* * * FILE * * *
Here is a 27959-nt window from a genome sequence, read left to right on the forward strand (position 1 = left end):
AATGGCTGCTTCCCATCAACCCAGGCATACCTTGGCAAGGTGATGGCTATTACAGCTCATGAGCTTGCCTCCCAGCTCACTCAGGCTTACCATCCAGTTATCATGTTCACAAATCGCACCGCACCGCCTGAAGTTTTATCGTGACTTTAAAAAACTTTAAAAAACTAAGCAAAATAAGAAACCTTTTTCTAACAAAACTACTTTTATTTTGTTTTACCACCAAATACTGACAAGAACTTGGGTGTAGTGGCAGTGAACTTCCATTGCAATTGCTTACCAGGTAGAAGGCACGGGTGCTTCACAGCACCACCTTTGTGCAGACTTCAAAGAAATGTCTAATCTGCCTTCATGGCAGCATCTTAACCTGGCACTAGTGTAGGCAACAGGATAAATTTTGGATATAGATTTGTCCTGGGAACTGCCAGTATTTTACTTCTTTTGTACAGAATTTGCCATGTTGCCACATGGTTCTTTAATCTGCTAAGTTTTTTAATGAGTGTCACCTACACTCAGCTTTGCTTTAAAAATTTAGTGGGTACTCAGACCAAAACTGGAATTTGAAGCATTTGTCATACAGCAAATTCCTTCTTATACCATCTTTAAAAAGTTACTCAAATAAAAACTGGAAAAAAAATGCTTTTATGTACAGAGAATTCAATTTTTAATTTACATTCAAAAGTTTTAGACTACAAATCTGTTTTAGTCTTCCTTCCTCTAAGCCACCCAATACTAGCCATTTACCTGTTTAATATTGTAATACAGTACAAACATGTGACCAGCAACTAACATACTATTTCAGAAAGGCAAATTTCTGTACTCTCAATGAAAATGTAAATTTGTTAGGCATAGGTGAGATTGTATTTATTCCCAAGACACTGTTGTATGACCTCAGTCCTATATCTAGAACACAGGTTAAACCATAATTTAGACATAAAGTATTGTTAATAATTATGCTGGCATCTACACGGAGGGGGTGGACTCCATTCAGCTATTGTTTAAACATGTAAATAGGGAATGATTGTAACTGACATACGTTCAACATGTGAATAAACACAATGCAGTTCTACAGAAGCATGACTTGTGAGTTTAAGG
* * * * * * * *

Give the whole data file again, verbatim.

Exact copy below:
Here is a 27959-nt window from a genome sequence, read left to right on the forward strand (position 1 = left end):
AATGGCTGCTTCCCATCAACCCAGGCATACCTTGGCAAGGTGATGGCTATTACAGCTCATGAGCTTGCCTCCCAGCTCACTCAGGCTTACCATCCAGTTATCATGTTCACAAATCGCACCGCACCGCCTGAAGTTTTATCGTGACTTTAAAAAACTTTAAAAAACTAAGCAAAATAAGAAACCTTTTTCTAACAAAACTACTTTTATTTTGTTTTACCACCAAATACTGACAAGAACTTGGGTGTAGTGGCAGTGAACTTCCATTGCAATTGCTTACCAGGTAGAAGGCACGGGTGCTTCACAGCACCACCTTTGTGCAGACTTCAAAGAAATGTCTAATCTGCCTTCATGGCAGCATCTTAACCTGGCACTAGTGTAGGCAACAGGATAAATTTTGGATATAGATTTGTCCTGGGAACTGCCAGTATTTTACTTCTTTTGTACAGAATTTGCCATGTTGCCACATGGTTCTTTAATCTGCTAAGTTTTTTAATGAGTGTCACCTACACTCAGCTTTGCTTTAAAAATTTAGTGGGTACTCAGACCAAAACTGGAATTTGAAGCATTTGTCATACAGCAAATTCCTTCTTATACCATCTTTAAAAAGTTACTCAAATAAAAACTGGAAAAAAAATGCTTTTATGTACAGAGAATTCAATTTTTAATTTACATTCAAAAGTTTTAGACTACAAATCTGTTTTAGTCTTCCTTCCTCTAAGCCACCCAATACTAGCCATTTACCTGTTTAATATTGTAATACAGTACAAACATGTGACCAGCAACTAACATACTATTTCAGAAAGGCAAATTTCTGTACTCTCAATGAAAATGTAAATTTGTTAGGCATAGGTGAGATTGTATTTATTCCCAAGACACTGTTGTATGACCTCAGTCCTATATCTAGAACACAGGTTAAACCATAATTTAGACATAAAGTATTGTTAATAATTATGCTGGCATCTACACGGAGGGGGTGGACTCCATTCAGCTATTGTTTAAACATGTAAATAGGGAATGATTGTAACTGACATACGTTCAACATGTGAATAAACACAATGCAGTTCTACAGAAGCATGACTTGTGAGTTTAAGG